Henry Wadsworth Longfellow
Walter Von Der Vogel Weid
Vogelweid the Minnesinger,
When he left this world of ours,
Laid his body in the cloister,
Under Wurtzburg's minster towers.
And he gave the monks his treasures,
Gave them all with this behest:
They should feed the birds at noontide
Daily on his place of rest;
Saying, "From these wandering minstrels
I have learned the art of song;
Let me now repay the lessons
They have taught so well and long."
Thus the bard of love departed;
And, fulfilling his desire,
On his tomb the birds were feasted
By the children of the choir.
Day by day, o'er tower and turret,
In foul weather and in fair,
Day by day, in vaster numbers,
Flocked the poets of the air.
On the tree whose heavy branches
Overshadowed all the place,
On the pavement, on the tombstone,
On the poet's sculptured face,
On the cross-bars of each window,
On the lintel of each door,
They renewed the War of Wartburg,
Which the bard had fought before.
There they sang their merry carols,
Sang their lauds on every side;
And the name their voices uttered
Was the name of Vogelweid.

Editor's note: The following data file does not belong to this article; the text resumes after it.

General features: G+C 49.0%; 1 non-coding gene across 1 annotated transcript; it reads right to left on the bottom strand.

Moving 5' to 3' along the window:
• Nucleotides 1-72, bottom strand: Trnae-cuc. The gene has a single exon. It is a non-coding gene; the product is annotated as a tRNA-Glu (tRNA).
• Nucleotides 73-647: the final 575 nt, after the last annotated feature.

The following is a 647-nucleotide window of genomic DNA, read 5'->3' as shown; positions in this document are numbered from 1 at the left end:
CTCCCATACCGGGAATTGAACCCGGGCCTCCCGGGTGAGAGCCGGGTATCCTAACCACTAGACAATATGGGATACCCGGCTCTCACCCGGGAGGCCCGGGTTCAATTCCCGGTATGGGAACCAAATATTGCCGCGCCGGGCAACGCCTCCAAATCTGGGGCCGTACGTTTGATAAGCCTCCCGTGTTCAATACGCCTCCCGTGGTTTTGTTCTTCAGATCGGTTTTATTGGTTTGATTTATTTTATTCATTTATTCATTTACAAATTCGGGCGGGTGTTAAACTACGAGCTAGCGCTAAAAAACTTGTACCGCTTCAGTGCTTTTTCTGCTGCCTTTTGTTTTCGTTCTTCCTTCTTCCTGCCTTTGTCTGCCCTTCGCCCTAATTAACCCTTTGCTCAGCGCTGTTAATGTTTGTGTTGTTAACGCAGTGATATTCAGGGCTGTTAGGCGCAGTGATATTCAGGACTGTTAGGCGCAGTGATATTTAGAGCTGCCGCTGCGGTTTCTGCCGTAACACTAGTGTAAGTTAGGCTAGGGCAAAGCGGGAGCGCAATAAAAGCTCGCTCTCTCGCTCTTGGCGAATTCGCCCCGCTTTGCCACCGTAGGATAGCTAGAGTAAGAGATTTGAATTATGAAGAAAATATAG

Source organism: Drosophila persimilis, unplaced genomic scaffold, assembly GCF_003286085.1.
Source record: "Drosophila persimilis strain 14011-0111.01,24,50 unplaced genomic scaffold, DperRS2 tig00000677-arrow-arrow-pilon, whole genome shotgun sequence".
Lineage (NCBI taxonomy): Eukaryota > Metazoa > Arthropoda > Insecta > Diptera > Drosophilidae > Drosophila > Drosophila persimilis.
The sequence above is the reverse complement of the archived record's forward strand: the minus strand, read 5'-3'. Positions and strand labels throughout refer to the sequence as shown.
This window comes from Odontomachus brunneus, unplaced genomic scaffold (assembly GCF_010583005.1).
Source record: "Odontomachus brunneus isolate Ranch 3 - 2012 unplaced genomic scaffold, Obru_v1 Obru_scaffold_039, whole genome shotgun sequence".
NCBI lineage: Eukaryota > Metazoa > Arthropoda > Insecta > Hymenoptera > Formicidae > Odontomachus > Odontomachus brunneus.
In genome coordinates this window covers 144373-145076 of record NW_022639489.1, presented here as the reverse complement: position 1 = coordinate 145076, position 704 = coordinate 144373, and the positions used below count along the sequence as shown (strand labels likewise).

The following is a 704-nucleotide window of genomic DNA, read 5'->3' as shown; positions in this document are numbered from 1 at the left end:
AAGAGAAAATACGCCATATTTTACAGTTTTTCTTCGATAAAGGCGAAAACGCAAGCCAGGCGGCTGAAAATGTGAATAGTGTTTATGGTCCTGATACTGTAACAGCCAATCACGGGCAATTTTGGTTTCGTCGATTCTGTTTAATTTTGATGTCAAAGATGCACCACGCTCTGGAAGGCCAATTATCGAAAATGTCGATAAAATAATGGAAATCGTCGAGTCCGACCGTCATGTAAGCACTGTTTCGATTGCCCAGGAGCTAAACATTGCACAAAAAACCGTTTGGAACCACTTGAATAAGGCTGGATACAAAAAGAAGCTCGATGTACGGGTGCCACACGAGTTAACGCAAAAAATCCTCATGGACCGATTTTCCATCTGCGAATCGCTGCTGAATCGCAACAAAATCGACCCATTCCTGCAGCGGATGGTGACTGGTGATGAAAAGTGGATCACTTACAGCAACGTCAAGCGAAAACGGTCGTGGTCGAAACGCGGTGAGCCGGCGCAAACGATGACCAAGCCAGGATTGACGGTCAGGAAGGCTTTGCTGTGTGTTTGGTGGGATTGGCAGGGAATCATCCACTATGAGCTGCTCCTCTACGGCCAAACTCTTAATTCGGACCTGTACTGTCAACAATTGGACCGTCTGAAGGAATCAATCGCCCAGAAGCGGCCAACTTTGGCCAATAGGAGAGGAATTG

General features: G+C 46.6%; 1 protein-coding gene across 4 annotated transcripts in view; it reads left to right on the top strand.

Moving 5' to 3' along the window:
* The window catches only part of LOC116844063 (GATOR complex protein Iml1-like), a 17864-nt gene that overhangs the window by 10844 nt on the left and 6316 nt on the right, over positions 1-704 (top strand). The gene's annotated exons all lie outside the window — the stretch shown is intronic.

Till at length the portly abbot
Murmured, "Why this waste of food?
Be it changed to loaves henceforward
For our tasting brotherhood."
Then in vain o'er tower and turret,
From the walls and woodland nests,
When the minster bells rang noontide,
Gathered the unwelcome guests.
Then in vain, with cries discordant,
Clamorous round the Gothic spire,
Screamed the feathered Minnesingers
For the children of the choir.
Time has long effaced the inscriptions
On the cloister's funeral stones,
And tradition only tells us
Where repose the poet's bones.
But around the vast cathedral,
By sweet echoes multiplied,
Still the birds repeat the legend,
And the name of Vogelweid.
Henry Wadsworth Longfellow's Other Poems
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Comments about this poem (Walter Von Der Vogel Weid by Henry Wadsworth Longfellow )
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